It seems fair to say that nearly every American who has studied something in the humanities in the last decade (if not further back) has received the inevitable folk smugness from any given uneducated troglodyte: “What are you gonna do with that degree?” And however much this attitude is a product of scientism1, there has long been a supposed “crisis” in the humanities that seems to now have reached a very real state of crisis. But being someone who studied philosophy and literature in the 2010's, I've ingrained the idea into myself for long enough now that I'll never make any money writing what I would put on the level of being esoteric shitposts. I've always felt that studying something in the humanities is a sacrifice that one makes in the service of some sort of “higher purpose”2, though it seems to become increasingly unclear exactly what sort of purpose this is. I've consciously rejected going into grad school for a PhD in philosophy or literature or something related to those fields, even though compared to the other prospects I have going on, it seems like it'd probably be the path of least resistance if I want any hope of living a comfortable life. In part, this is because academia is really nothing more than another maze of connections, ass-kissing, and marketing to navigate through, with the added insult of putting to slaughter what, to me at least, is something of great personal importance: My writing.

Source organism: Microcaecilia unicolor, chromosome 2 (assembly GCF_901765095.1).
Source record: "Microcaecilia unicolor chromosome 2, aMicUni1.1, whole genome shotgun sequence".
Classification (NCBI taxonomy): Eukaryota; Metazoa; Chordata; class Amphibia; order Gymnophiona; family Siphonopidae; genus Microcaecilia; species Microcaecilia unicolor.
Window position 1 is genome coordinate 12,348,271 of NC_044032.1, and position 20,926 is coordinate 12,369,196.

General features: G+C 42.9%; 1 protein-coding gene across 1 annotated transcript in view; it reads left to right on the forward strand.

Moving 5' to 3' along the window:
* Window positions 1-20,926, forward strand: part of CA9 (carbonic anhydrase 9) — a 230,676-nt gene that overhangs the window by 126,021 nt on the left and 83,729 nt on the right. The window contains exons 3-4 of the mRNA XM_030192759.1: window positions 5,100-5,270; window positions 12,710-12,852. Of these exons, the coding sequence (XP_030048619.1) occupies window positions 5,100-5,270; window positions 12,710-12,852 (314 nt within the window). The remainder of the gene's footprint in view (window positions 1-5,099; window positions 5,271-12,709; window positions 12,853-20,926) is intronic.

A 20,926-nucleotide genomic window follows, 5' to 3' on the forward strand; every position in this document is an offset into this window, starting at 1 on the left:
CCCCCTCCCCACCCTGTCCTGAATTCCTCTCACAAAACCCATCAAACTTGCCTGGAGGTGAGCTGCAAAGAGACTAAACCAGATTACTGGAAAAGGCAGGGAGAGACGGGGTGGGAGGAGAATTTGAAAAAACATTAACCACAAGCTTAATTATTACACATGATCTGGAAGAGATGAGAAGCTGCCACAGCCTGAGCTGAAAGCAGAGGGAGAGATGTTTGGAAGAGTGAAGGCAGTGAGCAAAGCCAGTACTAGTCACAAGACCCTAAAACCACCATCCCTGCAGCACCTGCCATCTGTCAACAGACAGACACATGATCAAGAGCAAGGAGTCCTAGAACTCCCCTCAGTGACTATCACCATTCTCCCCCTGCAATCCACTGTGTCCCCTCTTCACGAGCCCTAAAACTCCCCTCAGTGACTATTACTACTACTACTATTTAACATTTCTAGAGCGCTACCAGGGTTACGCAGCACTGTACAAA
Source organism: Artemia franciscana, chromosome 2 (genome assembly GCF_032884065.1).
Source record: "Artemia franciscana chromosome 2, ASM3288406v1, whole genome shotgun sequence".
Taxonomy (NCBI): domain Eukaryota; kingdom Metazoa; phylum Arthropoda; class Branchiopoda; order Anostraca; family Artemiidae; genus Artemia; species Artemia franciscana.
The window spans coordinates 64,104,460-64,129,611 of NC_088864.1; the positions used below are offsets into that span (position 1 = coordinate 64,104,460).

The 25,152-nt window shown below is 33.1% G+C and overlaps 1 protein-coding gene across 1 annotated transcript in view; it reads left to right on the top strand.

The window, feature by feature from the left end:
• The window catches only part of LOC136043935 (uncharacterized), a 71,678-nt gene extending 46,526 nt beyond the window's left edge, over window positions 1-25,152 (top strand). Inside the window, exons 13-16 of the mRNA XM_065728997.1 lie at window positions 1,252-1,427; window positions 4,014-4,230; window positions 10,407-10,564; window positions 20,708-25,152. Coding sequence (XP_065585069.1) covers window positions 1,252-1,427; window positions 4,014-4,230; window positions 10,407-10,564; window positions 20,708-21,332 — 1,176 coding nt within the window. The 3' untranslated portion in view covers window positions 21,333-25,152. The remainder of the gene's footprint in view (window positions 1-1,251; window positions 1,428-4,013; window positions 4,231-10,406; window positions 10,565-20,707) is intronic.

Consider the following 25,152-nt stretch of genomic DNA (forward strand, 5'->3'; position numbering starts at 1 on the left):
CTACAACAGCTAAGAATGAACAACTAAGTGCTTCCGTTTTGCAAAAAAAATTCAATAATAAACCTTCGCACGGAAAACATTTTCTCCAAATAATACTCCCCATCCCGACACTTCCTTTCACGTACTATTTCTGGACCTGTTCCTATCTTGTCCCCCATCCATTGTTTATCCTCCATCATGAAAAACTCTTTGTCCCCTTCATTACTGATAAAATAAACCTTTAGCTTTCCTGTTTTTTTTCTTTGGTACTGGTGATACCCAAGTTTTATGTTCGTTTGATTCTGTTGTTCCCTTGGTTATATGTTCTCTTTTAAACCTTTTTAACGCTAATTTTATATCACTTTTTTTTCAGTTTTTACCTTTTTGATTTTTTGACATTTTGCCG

But in part, this is also because to whatever extent there is any kind of “higher purpose” in making esoteric shitposts, academia is no longer a suitable place for it. However detestable the actual ideology of scientism is, it is undoubtedly true in the US that ideas don't have power. Or at least, their content doesn't. What does have power is the ability to throw as much data out into the Wired as possible and have it spread as much as possible. The more fit the data is to travel, the better.
I once said that YouTube is the Stoa of the 21st century, and I was only half-joking at the time.3 I once came across a project called Anarcho-Philosophy that obviously caught my eye as an anarchist and a person who studied philosophy. Their manifesto gets across the basic goals of the project very well, and while I admire their overall attitude and certainly agree with their anti-authoritarian stance to philosophy, the manifesto does two things. On the one hand, it lays out concisely the deeply ingrained problems with philosophy departments in the English-speaking parts of the world. As I mentioned before, the reason why I personally am not going further with academia is because for most of it (barring exceptional cases where you're able to find a niche and actually get funding for your studies) is dependent on you having something to say that people with more clout and power than you want to hear. If you don't have something to say that they want to hear, you better damn well make something up that goes along with whatever is in vogue, or your career in philosophy is fucked. There are additional problems with philosophy in particular that the manifesto lays out, but the first point is the most salient one as far as humanities discourse in academia as a whole goes. There quite simply is no room for ideas that the academic hegemony doesn't like – which, I should point out, hardly applies solely to political views like so many shrill conservatives and reactionaries like to point out.
No, in fact it's often the case that any radicalism – political, or otherwise – is rejected by the academic elite. Academia may be the last bastion of Marxism, but the idea that Marxism – a doctrine which has failed in every application and hasn't succeeded in effecting any level of political change in the world for decades now – is radical outside of its purely analytical scope is rather laughable to think in 2018. Academia's function is to maintain a status quo amongst the more intelligent serfs, nothing more.